the title. As mentioned by member of local Legislative Assembly, many government officials have also been utilizing the idle lands for their vested interest. Through this, local elites in government and local economic elites have created a “tacit network” of production that is very slick and mutually beneficial. The local elites who utilize idle lands include government officials, members of the police, military and political party leaders. This study found that each local elite gets an allotted portion of idle land, averagely measuring about ten hectares per person. This data is not the result of a statistical count but an estimation given by several NGOs’ activists in Lampung. Mirna (anonymous by request), one of the local government officials and a key person in this study, explained to me how a government official gets a “quota” of idle land. The land was not licensed for private ownership but was licensed to be used for self-profit and the companies that had been granted the relevant licenses were not able to cultivate or manage the lands. Mirna explained how the system worked, as follows:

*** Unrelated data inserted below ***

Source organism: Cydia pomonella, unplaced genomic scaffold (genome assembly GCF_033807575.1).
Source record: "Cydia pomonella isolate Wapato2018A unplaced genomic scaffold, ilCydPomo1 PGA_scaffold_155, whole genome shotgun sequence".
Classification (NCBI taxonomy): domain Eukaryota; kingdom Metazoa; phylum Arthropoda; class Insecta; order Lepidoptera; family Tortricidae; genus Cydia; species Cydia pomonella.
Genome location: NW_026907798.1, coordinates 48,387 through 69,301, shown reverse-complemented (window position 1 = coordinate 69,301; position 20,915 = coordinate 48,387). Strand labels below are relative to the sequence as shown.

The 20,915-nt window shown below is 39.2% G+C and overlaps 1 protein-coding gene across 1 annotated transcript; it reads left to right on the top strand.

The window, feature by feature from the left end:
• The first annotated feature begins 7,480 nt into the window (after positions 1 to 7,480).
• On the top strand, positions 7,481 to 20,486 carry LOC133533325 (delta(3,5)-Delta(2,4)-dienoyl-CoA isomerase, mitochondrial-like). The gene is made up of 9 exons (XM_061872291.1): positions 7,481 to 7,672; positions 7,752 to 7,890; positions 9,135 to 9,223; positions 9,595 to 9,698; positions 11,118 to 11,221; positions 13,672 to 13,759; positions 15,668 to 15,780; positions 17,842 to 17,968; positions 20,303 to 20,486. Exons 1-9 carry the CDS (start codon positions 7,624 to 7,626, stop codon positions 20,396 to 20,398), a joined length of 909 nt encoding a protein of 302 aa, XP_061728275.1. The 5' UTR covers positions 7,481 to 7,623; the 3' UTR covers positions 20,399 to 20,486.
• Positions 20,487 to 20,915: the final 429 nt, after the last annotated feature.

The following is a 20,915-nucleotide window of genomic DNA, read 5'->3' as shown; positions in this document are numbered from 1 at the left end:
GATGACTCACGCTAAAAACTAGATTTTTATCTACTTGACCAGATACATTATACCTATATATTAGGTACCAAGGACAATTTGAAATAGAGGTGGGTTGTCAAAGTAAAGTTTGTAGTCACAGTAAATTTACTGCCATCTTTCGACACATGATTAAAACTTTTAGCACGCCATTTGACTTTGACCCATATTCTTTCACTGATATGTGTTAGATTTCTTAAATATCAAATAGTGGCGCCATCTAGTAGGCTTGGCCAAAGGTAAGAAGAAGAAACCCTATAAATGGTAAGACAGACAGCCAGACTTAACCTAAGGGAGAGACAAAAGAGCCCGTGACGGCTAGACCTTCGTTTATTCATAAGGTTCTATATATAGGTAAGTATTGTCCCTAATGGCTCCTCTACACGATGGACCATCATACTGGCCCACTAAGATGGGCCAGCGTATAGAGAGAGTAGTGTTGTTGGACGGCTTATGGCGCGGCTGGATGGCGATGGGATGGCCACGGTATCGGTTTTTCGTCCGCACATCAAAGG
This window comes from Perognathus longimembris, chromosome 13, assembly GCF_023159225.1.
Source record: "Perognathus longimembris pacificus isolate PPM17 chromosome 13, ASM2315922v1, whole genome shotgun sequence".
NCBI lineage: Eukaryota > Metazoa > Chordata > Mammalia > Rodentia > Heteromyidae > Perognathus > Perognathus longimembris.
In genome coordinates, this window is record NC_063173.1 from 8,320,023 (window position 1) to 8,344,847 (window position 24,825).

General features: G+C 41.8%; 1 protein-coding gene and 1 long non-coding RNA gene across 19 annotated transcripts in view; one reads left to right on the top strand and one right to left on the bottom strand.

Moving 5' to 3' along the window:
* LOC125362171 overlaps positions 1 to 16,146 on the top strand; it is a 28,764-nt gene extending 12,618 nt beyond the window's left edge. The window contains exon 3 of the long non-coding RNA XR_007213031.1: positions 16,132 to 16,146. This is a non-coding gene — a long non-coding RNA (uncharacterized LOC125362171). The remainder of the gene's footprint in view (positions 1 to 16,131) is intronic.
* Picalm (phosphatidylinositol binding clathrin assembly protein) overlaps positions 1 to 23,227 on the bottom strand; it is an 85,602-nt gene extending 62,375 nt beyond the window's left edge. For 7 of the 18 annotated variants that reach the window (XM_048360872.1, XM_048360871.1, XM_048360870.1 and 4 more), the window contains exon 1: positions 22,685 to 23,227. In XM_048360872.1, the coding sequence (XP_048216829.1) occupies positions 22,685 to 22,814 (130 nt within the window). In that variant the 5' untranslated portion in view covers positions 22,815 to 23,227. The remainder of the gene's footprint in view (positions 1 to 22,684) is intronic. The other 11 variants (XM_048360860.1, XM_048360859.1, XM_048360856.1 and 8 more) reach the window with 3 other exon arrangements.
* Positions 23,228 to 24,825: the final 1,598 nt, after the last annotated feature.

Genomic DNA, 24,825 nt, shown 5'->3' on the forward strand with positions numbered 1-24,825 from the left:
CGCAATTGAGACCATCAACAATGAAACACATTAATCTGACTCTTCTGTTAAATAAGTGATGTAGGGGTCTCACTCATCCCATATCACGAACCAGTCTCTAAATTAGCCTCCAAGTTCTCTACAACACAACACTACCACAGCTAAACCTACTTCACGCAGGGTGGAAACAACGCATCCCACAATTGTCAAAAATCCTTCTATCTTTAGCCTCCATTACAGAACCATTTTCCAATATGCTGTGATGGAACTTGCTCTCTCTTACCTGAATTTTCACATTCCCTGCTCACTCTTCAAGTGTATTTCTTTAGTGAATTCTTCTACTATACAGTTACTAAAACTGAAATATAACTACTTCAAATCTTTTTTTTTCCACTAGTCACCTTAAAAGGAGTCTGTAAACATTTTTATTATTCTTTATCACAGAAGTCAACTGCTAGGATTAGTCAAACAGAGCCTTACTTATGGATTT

The quota of idle land is usually planted with cassava. Actually, just about anything can be planted. It is up to each user. We utilize the idle land because it has been left empty, derelict. The idle land is given through friendship in the office. If we later moved from Lampung, the land may be used by others.41

It is interesting that most of the local elites are known to be planting cassava in idle land areas. Cassava is the basic ingredient of tapioca, thus, companies producing tapioca powder, including Silva Inhutani and Barat Selatan Makmur Investasi, benefit from this by receiving cheap raw materials. The cost is cheaper because the company does not have to handle the risks involved in production. Thus, the local elites are allotted idle land through their socio-political network. Typically, it is senior local elites who offer idle land through these networks although this form of utilization of idle land is definitely not in accordance with regulations. There are no legal papers showing that an area of idle land has been passed on to or managed by specific political elites, however, the specific quota areas of idle land


Mirna (anonymous by request). Interview with the author, 2011.